Prerequisites: Minimum grade of C- in ANTH 207.

ANTH 332
Anthropology of Science
3 Credits          Weekly (3-0-0)

This course investigates science as a cultural and historical product. Employing the anthropological perspective across the four sub-fields, this course investigates anthropologists' studies of science and seeks to understand how science is created within ideological, social, economic, and political environments. The course is designed not only to broaden understanding of science in other societies, but also to provide the comparative data necessary to evaluate western understanding.

Prerequisites: A minimum grade of C- in one of ANTH 206, ANTH 207, ANTH 208, or ANTH 209.

ANTH 340
Canadian Indigenous Issues
3 Credits          Weekly (3-0-0)

This course employs an anthropological approach to analyze issues facing Canadian Indigenous Peoples today. Cultural theories for the analysis of patterns, processes and trends are examined. Specific topics include Indigenous Peoples and Canadian politics, economics, education, religion, health, law and the arts.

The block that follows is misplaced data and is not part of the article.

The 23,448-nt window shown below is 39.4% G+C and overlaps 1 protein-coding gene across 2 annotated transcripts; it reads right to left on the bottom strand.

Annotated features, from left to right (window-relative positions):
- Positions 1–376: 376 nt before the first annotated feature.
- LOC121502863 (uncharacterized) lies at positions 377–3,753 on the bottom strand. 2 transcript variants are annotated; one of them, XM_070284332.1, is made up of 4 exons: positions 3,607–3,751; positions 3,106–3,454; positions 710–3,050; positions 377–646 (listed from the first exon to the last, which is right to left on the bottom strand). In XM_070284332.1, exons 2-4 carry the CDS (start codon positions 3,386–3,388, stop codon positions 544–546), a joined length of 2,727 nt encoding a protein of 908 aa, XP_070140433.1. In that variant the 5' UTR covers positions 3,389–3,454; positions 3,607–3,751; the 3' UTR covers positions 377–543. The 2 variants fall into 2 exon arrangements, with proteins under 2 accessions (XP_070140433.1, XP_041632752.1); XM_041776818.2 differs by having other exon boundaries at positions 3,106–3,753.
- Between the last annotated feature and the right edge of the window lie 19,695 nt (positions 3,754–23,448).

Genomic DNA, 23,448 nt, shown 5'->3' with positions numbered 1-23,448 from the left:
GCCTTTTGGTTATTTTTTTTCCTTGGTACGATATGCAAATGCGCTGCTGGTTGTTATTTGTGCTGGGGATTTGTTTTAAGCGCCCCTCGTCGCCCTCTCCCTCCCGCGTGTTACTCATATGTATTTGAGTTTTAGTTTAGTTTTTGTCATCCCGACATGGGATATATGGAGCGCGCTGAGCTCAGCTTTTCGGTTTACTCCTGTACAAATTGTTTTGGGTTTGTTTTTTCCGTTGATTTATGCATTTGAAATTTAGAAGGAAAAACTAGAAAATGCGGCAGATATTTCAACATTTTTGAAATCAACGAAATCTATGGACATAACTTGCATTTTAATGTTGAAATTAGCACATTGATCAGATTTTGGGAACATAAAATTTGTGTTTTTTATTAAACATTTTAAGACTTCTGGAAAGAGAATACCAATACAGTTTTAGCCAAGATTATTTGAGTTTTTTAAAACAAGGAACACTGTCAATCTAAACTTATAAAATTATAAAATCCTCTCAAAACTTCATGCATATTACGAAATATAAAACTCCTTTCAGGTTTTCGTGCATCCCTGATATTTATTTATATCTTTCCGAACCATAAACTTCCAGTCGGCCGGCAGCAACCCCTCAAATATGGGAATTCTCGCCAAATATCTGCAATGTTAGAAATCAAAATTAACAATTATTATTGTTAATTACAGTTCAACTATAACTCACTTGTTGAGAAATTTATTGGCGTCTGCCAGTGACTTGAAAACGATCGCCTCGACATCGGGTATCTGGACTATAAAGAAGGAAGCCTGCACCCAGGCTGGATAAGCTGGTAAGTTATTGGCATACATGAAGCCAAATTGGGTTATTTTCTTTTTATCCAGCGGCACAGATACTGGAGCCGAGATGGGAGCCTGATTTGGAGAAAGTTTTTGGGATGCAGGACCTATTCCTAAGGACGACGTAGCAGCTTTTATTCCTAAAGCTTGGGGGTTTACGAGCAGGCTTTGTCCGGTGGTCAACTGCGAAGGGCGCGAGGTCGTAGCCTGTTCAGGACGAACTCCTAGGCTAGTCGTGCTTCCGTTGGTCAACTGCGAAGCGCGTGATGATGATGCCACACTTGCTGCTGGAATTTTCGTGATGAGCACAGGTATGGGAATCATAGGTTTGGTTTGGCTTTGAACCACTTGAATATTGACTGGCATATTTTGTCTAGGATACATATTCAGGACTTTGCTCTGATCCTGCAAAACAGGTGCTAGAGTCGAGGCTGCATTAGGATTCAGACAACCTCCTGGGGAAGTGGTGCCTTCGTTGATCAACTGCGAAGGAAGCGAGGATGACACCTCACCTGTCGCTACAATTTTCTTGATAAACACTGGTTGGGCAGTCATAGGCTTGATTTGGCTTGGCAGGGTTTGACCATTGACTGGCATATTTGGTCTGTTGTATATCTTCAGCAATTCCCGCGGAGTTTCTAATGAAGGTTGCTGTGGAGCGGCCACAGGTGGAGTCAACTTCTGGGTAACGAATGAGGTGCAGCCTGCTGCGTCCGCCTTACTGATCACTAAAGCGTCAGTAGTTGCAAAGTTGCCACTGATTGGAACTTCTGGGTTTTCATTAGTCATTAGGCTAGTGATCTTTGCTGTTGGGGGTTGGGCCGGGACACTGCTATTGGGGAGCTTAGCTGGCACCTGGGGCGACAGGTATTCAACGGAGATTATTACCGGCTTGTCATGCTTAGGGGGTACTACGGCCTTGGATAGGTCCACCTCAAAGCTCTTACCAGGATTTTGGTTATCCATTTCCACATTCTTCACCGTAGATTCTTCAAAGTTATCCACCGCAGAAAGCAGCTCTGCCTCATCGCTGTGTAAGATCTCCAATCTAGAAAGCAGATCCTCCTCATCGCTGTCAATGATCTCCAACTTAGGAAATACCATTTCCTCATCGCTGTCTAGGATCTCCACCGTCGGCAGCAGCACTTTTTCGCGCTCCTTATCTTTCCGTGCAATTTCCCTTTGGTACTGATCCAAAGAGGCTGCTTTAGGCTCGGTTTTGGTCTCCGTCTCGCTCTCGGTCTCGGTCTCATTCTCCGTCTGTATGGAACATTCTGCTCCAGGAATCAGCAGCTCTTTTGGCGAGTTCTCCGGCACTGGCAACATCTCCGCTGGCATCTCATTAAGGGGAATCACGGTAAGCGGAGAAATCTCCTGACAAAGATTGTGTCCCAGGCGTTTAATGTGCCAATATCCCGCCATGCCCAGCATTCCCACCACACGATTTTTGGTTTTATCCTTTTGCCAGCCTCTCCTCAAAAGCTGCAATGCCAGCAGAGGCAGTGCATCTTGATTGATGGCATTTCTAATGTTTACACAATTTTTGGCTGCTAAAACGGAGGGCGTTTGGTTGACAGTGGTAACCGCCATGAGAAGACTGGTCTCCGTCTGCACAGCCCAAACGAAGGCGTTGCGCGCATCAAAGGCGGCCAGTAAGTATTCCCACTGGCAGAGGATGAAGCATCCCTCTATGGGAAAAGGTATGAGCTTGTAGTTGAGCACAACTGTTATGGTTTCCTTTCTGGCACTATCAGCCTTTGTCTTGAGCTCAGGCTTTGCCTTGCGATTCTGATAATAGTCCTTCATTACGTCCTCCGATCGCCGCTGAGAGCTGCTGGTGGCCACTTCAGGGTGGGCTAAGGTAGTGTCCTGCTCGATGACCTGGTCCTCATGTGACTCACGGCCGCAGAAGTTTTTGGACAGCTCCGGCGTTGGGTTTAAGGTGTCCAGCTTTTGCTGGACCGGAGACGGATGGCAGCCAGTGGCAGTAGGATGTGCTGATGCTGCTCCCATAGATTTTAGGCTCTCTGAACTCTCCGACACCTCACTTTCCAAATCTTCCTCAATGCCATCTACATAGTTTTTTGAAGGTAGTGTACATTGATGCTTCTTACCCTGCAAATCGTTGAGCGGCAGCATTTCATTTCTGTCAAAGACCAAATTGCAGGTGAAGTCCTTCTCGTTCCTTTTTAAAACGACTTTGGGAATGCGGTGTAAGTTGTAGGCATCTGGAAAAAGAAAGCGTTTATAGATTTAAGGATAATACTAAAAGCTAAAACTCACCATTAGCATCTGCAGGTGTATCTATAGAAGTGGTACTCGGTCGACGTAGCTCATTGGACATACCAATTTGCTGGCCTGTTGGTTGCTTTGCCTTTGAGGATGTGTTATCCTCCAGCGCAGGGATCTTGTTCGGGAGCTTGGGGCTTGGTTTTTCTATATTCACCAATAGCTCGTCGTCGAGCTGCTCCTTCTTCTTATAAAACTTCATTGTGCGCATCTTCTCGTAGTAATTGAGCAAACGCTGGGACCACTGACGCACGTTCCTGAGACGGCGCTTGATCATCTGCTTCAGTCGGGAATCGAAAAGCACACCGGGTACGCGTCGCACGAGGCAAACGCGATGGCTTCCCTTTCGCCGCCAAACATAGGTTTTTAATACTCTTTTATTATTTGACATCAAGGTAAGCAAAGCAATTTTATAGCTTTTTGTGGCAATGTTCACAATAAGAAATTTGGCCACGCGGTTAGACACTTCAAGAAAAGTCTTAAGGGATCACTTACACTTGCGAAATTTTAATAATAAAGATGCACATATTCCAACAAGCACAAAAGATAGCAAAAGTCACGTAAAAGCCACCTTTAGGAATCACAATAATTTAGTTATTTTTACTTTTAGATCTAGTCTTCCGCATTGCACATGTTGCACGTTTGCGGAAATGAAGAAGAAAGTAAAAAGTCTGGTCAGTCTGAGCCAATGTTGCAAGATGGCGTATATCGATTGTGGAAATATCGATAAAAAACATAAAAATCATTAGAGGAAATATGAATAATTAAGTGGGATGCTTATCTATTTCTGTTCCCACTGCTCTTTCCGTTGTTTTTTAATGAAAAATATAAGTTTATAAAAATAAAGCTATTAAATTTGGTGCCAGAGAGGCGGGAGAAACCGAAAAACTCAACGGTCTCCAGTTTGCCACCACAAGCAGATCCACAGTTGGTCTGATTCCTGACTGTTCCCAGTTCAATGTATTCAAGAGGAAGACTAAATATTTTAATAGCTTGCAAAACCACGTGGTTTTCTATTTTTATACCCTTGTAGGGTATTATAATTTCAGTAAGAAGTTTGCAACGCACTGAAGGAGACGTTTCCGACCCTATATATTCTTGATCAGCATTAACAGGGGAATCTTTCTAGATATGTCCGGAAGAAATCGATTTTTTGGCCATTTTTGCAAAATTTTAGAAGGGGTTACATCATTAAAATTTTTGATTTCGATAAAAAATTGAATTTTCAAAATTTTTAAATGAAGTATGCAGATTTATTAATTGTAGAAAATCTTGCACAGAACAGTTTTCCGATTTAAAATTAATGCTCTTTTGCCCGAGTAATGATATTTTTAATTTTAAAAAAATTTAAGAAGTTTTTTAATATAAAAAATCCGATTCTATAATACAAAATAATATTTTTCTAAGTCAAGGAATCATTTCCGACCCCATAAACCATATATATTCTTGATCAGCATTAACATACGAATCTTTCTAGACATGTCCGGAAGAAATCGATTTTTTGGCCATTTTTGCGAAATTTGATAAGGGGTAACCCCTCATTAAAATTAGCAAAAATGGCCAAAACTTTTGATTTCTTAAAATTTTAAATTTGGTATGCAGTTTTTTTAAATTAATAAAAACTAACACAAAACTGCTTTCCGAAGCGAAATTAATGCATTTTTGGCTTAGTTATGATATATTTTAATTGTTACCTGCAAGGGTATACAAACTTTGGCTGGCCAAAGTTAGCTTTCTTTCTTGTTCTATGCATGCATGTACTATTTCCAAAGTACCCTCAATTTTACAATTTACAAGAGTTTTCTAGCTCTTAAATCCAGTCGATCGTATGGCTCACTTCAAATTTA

Prerequisites: Minimum grade of C- in ANTH 207 or ANTH 250.

ANTH 370
The Anthropology of Space and Place
3 Credits          Weekly (3-0-0)

Much of anthropological data is based on notions of space and place. Archaeologists invest much of their time in detailing location and arrangement of built form and material culture. This course examines the theoretical and methodological approaches to landscape, space, and place in anthropology and archaeology. Topics may include the conceptualization of space, place, and landscape in anthropological and archaeological research and writing, the changing nature of concepts of landscape, and space and place as analytical frameworks for understanding past, present, and future societies and cultures. We consider three related dimensions of human spatial practice over time and space/place: experience, perception, and imagination.

Prerequisites: Minimum grade of C- in ANTH 206 or ANTH 207 or ANTH 208.

ANTH 375
Zooarchaeology
3 Credits          Weekly (1-2-0)

This course is an introduction to the study of animal remains from archaeological contexts. Topics discussed include the reconstruction of environment and season of site occupation, the economic uses of animals and evidence of animal domestication, and the procedures for analyzing faunal remains and challenges in their interpretation. Note: This course can be used to fulfill the arts credit requirements of the Bachelor of Arts and the science credit requirement of the Bachelor of Science.

Prerequisites: Minimum grade of C- in ANTH 206 and ANTH 209.

ANTH 385
Archaeology of the Americas